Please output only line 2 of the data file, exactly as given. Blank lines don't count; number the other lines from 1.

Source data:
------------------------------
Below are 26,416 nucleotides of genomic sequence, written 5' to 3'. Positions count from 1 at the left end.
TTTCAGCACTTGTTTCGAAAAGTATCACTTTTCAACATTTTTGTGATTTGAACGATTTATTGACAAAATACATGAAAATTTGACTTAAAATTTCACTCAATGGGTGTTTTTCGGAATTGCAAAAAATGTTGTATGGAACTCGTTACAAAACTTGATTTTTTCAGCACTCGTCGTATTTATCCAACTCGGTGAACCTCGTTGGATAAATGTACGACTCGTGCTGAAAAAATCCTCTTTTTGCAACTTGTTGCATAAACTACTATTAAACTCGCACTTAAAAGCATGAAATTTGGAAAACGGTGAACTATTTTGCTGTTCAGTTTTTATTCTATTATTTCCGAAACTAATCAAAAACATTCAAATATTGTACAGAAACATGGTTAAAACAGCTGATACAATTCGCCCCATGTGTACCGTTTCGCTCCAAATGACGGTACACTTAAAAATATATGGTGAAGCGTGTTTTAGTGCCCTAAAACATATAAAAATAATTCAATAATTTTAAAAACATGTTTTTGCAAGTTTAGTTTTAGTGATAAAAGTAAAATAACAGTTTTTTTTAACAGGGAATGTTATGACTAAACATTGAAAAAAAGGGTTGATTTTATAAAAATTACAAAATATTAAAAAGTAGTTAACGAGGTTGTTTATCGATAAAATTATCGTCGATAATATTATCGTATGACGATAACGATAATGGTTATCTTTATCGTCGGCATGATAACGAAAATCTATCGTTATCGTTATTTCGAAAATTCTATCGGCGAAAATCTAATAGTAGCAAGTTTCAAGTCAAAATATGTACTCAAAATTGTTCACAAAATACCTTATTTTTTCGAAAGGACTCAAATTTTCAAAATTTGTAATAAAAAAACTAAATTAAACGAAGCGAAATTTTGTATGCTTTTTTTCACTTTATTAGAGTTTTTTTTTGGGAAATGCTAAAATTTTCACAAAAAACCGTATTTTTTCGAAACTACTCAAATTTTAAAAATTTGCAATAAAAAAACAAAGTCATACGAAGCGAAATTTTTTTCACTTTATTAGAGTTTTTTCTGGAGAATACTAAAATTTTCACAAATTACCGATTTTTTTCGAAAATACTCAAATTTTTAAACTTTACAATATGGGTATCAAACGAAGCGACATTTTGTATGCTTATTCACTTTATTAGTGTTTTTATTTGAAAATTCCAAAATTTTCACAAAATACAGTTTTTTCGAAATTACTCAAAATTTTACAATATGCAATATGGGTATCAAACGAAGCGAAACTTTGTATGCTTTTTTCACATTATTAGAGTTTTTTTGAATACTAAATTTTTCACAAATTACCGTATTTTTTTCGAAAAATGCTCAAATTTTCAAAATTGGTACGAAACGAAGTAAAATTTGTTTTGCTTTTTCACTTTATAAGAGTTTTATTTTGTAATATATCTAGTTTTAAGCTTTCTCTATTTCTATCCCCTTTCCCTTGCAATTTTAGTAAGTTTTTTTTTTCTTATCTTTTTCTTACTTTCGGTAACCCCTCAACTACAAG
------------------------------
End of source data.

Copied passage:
TTTCAGCACTTGTTTCGAAAAGTATCACTTTTCAACATTTTTGTGATTTGAACGATTTATTGACAAAATACATGAAAATTTGACTTAAAATTTCACTCAATGGGTGTTTTTCGGAATTGCAAAAAATGTTGTATGGAACTCGTTACAAAACTTGATTTTTTCAGCACTCGTCGTATTTATCCAACTCGGTGAACCTCGTTGGATAAATGTACGACTCGTGCTGAAAAAATCCTCTTTTTGCAACTTGTTGCATAAACTACTATTAAACTCGCACTTAAAAGCATGAAATTTGGAAAACGGTGAACTATTTTGCTGTTCAGTTTTTATTCTATTATTTCCGAAACTAATCAAAAACATTCAAATATTGTACAGAAACATGGTTAAAACAGCTGATACAATTCGCCCCATGTGTACCGTTTCGCTCCAAATGACGGTACACTTAAAAATATATGGTGAAGCGTGTTTTAGTGCCCTAAAACATATAAAAATAATTCAATAATTTTAAAAACATGTTTTTGCAAGTTTAGTTTTAGTGATAAAAGTAAAATAACAGTTTTTTTTAACAGGGAATGTTATGACTAAACATTGAAAAAAAGGGTTGATTTTATAAAAATTACAAAATATTAAAAAGTAGTTAACGAGGTTGTTTATCGATAAAATTATCGTCGATAATATTATCGTATGACGATAACGATAATGGTTATCTTTATCGTCGGCATGATAACGAAAATCTATCGTTATCGTTATTTCGAAAATTCTATCGGCGAAAATCTAATAGTAGCAAGTTTCAAGTCAAAATATGTACTCAAAATTGTTCACAAAATACCTTATTTTTTCGAAAGGACTCAAATTTTCAAAATTTGTAATAAAAAAACTAAATTAAACGAAGCGAAATTTTGTATGCTTTTTTTCACTTTATTAGAGTTTTTTTTTGGGAAATGCTAAAATTTTCACAAAAAACCGTATTTTTTCGAAACTACTCAAATTTTAAAAATTTGCAATAAAAAAACAAAGTCATACGAAGCGAAATTTTTTTCACTTTATTAGAGTTTTTTCTGGAGAATACTAAAATTTTCACAAATTACCGATTTTTTTCGAAAATACTCAAATTTTTAAACTTTACAATATGGGTATCAAACGAAGCGACATTTTGTATGCTTATTCACTTTATTAGTGTTTTTATTTGAAAATTCCAAAATTTTCACAAAATACAGTTTTTTCGAAATTACTCAAAATTTTACAATATGCAATATGGGTATCAAACGAAGCGAAACTTTGTATGCTTTTTTCACATTATTAGAGTTTTTTTGAATACTAAATTTTTCACAAATTACCGTATTTTTTTCGAAAAATGCTCAAATTTTCAAAATTGGTACGAAACGAAGTAAAATTTGTTTTGCTTTTTCACTTTATAAGAGTTTTATTTTGTAATATATCTAGTTTTAAGCTTTCTCTATTTCTATCCCCTTTCCCTTGCAATTTTAGTAAGTTTTTTTTTTCTTATCTTTTTCTTACTTTCGGTAACCCCTCAACTACAAG